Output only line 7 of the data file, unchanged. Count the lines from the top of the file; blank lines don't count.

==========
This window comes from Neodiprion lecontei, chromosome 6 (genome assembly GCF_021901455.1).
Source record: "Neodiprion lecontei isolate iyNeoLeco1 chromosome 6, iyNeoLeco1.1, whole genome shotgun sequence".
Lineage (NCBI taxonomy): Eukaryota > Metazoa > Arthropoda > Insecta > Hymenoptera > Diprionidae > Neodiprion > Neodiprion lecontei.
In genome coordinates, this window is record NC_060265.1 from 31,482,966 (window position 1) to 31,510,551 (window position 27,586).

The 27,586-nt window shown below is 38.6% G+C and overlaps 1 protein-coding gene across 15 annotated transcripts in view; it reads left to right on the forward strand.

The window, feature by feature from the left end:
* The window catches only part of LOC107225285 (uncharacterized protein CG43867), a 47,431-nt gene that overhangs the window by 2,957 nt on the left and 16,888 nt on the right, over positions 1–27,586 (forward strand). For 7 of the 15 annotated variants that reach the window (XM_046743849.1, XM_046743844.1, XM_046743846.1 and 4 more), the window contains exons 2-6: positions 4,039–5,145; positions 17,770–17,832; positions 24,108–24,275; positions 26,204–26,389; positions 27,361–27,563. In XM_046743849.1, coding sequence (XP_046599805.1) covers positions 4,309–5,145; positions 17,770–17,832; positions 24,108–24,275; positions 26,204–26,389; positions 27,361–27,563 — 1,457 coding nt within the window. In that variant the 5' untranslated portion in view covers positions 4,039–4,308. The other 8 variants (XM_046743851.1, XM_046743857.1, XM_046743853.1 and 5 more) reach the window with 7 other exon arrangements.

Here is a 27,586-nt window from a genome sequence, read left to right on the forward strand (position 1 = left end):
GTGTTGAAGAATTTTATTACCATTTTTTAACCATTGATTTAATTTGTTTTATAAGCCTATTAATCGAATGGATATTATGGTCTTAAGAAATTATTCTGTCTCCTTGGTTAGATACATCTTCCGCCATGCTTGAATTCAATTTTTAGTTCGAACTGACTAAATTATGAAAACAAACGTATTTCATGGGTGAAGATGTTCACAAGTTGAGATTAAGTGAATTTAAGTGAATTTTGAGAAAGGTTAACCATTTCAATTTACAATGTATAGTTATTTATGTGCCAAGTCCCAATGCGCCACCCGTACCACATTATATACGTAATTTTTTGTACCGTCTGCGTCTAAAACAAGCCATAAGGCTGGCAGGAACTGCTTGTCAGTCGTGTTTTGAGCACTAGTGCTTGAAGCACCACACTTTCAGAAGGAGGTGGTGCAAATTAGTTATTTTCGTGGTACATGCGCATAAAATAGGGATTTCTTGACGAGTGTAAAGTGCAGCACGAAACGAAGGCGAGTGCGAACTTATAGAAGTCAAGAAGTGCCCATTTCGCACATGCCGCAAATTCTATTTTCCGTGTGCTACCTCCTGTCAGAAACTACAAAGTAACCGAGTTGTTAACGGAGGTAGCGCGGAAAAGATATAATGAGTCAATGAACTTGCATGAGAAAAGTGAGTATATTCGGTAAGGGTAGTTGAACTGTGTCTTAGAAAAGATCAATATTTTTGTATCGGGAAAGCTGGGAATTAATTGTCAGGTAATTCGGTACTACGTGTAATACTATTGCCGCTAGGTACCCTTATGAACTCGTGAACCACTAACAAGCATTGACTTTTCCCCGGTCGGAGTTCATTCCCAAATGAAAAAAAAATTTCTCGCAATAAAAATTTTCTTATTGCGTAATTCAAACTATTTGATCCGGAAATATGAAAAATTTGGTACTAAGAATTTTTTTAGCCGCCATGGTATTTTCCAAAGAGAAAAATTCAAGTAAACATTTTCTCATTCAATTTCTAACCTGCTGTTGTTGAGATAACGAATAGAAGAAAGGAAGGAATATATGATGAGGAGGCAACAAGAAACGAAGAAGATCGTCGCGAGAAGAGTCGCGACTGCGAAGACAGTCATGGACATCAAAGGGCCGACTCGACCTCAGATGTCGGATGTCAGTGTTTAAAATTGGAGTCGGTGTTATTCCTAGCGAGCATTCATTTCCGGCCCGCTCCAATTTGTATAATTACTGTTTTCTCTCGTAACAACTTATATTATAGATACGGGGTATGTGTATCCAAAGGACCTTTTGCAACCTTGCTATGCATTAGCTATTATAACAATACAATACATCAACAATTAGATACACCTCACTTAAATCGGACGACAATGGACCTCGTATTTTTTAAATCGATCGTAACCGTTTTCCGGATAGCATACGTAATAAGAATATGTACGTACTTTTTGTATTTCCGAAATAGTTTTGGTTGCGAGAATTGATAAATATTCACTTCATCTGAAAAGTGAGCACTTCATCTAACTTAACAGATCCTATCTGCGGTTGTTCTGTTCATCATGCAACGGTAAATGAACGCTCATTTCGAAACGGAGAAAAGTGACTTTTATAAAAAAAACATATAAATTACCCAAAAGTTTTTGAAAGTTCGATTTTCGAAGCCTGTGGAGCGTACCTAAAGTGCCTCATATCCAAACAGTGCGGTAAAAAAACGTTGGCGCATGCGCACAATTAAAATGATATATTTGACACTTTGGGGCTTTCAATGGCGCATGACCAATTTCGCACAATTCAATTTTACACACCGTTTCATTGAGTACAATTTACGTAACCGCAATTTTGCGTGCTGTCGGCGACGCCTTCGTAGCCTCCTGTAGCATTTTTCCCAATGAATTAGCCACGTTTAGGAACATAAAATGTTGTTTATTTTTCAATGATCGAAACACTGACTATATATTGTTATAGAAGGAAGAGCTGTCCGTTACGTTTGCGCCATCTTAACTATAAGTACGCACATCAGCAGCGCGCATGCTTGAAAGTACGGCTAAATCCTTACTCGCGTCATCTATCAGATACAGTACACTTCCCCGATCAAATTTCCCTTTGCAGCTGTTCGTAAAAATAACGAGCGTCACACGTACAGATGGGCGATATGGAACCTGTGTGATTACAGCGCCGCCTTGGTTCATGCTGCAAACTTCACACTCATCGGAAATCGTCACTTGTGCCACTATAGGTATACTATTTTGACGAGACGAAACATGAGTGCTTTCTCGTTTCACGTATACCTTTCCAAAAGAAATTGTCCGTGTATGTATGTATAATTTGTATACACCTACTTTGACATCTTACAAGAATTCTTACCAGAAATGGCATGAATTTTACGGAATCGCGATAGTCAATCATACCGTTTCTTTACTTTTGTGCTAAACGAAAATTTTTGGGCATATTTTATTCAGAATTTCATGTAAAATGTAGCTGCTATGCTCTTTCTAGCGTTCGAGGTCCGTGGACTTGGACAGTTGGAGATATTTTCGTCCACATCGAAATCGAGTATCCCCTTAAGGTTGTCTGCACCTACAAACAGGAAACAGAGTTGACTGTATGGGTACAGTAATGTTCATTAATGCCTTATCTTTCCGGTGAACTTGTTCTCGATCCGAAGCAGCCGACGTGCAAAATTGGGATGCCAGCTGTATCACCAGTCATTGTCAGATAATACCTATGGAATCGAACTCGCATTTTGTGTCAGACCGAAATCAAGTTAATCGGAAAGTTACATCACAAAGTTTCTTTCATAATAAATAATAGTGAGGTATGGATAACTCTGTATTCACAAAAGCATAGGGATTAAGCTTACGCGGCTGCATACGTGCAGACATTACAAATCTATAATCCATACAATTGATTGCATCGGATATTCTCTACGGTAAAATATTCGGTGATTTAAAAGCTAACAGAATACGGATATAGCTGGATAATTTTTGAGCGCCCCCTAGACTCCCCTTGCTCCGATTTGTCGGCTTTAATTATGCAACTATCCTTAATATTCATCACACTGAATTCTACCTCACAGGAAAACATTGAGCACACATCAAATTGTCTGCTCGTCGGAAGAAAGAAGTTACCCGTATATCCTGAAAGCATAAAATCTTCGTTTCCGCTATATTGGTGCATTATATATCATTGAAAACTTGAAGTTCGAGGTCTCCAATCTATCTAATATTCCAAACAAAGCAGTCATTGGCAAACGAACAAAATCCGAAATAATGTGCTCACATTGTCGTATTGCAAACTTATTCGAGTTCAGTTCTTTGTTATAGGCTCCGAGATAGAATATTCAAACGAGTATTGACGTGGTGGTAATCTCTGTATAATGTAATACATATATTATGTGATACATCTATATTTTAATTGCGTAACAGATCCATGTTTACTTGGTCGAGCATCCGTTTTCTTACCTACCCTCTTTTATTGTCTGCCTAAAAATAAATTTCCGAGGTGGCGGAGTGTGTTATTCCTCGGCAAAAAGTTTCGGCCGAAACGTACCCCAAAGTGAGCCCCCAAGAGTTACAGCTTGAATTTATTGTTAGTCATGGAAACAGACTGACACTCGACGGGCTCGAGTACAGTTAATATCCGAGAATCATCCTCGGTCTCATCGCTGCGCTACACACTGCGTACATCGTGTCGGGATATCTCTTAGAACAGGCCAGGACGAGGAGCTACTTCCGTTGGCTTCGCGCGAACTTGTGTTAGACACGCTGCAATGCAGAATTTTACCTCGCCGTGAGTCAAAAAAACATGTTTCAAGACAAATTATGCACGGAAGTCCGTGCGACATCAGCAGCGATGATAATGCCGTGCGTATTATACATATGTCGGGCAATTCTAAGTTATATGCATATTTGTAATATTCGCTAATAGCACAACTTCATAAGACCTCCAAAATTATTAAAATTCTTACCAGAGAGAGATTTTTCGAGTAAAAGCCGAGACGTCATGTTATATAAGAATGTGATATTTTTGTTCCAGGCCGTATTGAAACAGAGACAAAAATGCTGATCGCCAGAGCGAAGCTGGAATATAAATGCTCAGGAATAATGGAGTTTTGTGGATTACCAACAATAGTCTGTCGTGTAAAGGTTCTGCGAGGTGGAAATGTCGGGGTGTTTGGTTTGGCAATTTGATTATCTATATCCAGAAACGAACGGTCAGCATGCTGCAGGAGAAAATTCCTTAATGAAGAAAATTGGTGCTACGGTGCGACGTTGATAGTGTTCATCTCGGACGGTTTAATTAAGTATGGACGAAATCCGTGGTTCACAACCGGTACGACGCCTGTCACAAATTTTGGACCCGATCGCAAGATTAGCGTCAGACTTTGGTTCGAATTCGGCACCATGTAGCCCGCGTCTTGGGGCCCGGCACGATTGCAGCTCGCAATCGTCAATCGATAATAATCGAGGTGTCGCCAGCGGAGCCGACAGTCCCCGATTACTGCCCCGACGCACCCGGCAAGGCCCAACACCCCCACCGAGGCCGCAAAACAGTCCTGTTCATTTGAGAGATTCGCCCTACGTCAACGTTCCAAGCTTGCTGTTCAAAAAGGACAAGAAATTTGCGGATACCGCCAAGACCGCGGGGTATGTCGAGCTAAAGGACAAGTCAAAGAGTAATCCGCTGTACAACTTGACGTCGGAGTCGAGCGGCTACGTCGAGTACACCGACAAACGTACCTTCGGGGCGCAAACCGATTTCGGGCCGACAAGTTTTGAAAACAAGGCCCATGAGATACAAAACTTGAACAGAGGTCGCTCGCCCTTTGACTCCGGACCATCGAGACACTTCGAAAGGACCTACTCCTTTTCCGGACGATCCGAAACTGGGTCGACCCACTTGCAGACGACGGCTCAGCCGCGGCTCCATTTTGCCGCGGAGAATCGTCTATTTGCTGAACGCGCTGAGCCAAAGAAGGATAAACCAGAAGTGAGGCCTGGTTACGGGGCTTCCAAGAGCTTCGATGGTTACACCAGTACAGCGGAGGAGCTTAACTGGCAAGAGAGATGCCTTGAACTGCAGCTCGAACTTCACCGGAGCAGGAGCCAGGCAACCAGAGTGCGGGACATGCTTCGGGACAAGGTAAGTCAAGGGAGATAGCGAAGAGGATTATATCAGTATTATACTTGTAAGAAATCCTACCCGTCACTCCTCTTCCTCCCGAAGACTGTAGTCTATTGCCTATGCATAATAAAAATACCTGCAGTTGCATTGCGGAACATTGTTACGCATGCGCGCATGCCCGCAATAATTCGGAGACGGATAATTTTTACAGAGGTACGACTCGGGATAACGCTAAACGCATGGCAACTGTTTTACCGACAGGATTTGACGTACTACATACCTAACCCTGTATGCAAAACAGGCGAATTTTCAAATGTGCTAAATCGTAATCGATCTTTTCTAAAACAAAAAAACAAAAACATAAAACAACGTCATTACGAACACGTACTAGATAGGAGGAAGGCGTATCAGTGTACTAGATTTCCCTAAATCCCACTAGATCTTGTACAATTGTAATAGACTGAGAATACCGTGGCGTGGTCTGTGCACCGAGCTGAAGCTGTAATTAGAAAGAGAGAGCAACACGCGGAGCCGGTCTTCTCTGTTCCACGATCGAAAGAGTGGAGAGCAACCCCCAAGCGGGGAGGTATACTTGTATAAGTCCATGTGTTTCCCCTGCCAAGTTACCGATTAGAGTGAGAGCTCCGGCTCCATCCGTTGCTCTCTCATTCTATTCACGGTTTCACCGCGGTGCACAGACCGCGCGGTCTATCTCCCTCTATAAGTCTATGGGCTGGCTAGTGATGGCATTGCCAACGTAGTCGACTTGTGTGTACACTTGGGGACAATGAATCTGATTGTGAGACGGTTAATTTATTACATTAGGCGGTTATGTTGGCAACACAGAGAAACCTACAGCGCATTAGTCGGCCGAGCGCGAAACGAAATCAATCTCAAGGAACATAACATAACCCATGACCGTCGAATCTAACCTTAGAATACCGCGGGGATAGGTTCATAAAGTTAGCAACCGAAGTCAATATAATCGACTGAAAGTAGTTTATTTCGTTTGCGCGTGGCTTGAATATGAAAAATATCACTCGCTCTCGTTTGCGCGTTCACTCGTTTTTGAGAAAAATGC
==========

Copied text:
* The window catches only part of LOC107225285 (uncharacterized protein CG43867), a 47,431-nt gene that overhangs the window by 2,957 nt on the left and 16,888 nt on the right, over positions 1–27,586 (forward strand). For 7 of the 15 annotated variants that reach the window (XM_046743849.1, XM_046743844.1, XM_046743846.1 and 4 more), the window contains exons 2-6: positions 4,039–5,145; positions 17,770–17,832; positions 24,108–24,275; positions 26,204–26,389; positions 27,361–27,563. In XM_046743849.1, coding sequence (XP_046599805.1) covers positions 4,309–5,145; positions 17,770–17,832; positions 24,108–24,275; positions 26,204–26,389; positions 27,361–27,563 — 1,457 coding nt within the window. In that variant the 5' untranslated portion in view covers positions 4,039–4,308. The other 8 variants (XM_046743851.1, XM_046743857.1, XM_046743853.1 and 5 more) reach the window with 7 other exon arrangements.